Other sites to visit include: the School for Arts and Crafts where students are taught the 13 types of Bhutanese art, The National Library housing the collection of Bhutanese scriptures dating back to the 8th century, the Traditional Paper Factory displaying the Bhutanese paper making process, and a fascinating replica of a medieval farmhouse at the Folk Heritage Museum. If there is time, you may visit the nursing pen for the Takin, the national animal of Bhutan, and Tashichhodzong, ‘the fortress of the glorious religion’. Initially erected in 1641 by Shabdrung Ngawang Namgyal, it was rebuilt in the 1960s during the reign of Bhutan’s third king in the traditional style, without plans or nails. Tashichhodzong houses some ministries, His Majesty’s secretariat, and the central monk body.
If your visit to Thimphu coincides with the weekend, you can walk through the Thimphu Market to see the variety of food of Bhutan, including basket upon basket of fiery chillies, cheese and a variety of greens. (This market is open only from Friday-Sunday). Overnight at your hotel in Thimphu.
Drive over the Dochu-La pass (3,100 meters), which on a clear day offers an incredible view of Himalayan peaks before descending into balmy Punakha valley (about 3 hrs total driving time). The drive through the countryside affords a glimpse of everyday life in this most remote of Himalayan kingdoms. In the Dochu-La area there are vast Rhododendron forests that grow to tree size and bloom in late April/early May covering the mountains in a riot of glorious spring colour.
Punakha was the ancient capital of Bhutan. On arrival, visit Punakha Dzong, the “Palace of Great Happiness” built in 1637 by the Shabdrung, the ‘Unifier of Bhutan’. It is situated at the confluence of the Mo Chu and Pho Chu (Mother and Father Rivers) and is the winter headquarters of the Je Khenpo and hundreds of monks who move en masse from Thimphu to this warmer location. The three story main temple of the Punakha Dzong is a breathtaking example of traditional architecture with four intricately embossed entrance pillars crafted from cypress and decorated in gold and silver. It was here in 1907 that Bhutan’s first king was crowned.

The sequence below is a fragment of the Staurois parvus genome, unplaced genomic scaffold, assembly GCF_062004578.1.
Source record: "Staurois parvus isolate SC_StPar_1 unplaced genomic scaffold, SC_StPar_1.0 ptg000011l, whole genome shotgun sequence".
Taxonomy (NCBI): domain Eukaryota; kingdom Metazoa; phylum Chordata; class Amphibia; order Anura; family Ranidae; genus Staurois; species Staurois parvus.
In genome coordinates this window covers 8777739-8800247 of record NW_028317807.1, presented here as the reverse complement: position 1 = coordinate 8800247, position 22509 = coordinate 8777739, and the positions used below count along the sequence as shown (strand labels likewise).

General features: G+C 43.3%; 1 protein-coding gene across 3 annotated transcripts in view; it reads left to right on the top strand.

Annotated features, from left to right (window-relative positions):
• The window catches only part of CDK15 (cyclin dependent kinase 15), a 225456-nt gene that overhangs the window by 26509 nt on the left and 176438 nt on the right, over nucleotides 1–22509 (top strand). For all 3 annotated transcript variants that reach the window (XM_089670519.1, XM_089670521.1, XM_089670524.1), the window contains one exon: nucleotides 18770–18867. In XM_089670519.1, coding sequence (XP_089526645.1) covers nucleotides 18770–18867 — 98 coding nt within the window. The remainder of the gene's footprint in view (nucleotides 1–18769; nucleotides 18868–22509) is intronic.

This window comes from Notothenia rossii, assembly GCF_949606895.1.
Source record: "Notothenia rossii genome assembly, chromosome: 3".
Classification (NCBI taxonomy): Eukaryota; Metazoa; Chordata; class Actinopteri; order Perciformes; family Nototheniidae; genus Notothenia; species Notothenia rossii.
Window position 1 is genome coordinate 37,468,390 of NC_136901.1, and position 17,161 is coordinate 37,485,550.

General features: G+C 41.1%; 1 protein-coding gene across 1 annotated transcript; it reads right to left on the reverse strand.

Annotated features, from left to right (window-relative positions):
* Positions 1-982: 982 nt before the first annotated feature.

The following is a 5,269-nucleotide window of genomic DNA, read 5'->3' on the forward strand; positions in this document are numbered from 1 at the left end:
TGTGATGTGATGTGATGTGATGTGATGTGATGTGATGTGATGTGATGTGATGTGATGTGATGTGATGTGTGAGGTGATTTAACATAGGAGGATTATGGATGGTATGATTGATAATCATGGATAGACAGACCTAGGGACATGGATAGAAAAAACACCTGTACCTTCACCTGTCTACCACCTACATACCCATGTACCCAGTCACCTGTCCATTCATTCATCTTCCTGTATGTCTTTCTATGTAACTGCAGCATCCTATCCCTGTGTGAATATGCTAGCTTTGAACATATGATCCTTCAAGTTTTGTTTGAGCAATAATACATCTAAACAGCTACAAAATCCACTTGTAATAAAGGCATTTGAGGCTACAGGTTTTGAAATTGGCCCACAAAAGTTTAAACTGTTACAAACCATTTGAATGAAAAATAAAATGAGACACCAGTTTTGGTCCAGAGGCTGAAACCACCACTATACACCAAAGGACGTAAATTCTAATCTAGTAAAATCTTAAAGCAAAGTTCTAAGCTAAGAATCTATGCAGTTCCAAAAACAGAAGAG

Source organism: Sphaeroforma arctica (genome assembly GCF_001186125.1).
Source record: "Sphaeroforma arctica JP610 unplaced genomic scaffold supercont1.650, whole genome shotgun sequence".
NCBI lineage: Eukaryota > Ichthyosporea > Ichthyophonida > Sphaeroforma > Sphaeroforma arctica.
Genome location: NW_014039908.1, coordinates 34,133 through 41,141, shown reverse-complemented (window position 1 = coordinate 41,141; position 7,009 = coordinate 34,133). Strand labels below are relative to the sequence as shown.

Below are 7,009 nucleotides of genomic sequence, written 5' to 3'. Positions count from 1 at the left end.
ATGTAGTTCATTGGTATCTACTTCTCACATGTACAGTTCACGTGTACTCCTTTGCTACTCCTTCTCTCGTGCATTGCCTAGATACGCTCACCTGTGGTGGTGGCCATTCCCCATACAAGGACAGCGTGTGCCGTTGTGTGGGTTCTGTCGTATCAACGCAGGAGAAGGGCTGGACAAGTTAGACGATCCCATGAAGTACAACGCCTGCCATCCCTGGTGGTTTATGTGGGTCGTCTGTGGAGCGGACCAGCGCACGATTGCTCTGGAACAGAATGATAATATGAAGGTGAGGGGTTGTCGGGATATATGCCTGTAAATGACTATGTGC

After lunch, enjoy a walk to Chimi Lhakhang, temple of the Drukpa Kuenly who is also known as the Divine Madman. He inherited the Divine Madman title since he revolted against the orthodox Buddhism in his time. He taught the people that religion is an inner feeling and it’s not necessary that one should be an ordained monk. He is also considered a symbol of fertility and most childless couples go to his temple for blessing. Overnight at your hotel in Punakha/ Wangduephodrang.
In the morning drive to Yabesa village and hike to through ricefields and up to Khamsum Yueley Namgyal Chorten, built by her majesty the queen Ashi Tshering Yangdon Wangchuk. Perched high on a hill on the bank of the river, the Chorten houses paintings belonging to Nyingmapa Traditions.